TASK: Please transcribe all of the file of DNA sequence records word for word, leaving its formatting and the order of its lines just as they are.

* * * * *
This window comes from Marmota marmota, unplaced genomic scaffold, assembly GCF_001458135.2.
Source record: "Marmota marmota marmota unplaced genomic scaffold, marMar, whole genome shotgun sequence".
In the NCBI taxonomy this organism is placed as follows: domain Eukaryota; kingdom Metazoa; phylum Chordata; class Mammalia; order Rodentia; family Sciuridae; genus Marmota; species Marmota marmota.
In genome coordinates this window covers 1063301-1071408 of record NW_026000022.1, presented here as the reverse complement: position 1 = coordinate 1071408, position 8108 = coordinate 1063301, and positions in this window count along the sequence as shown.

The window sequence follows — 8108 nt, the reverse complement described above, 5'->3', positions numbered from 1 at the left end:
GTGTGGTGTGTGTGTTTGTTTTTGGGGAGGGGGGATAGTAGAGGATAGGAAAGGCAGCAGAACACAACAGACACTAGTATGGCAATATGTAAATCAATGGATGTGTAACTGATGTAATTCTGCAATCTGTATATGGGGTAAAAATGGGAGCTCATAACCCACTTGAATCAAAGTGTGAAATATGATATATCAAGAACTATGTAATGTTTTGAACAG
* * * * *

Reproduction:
This window comes from Marmota marmota, unplaced genomic scaffold, assembly GCF_001458135.2.
Source record: "Marmota marmota marmota unplaced genomic scaffold, marMar, whole genome shotgun sequence".
In the NCBI taxonomy this organism is placed as follows: domain Eukaryota; kingdom Metazoa; phylum Chordata; class Mammalia; order Rodentia; family Sciuridae; genus Marmota; species Marmota marmota.
In genome coordinates this window covers 1063301-1071408 of record NW_026000022.1, presented here as the reverse complement: position 1 = coordinate 1071408, position 8108 = coordinate 1063301, and positions in this window count along the sequence as shown.

The window sequence follows — 8108 nt, the reverse complement described above, 5'->3', positions numbered from 1 at the left end:
GTGTGGTGTGTGTGTTTGTTTTTGGGGAGGGGGGATAGTAGAGGATAGGAAAGGCAGCAGAACACAACAGACACTAGTATGGCAATATGTAAATCAATGGATGTGTAACTGATGTAATTCTGCAATCTGTATATGGGGTAAAAATGGGAGCTCATAACCCACTTGAATCAAAGTGTGAAATATGATATATCAAGAACTATGTAATGTTTTGAACAG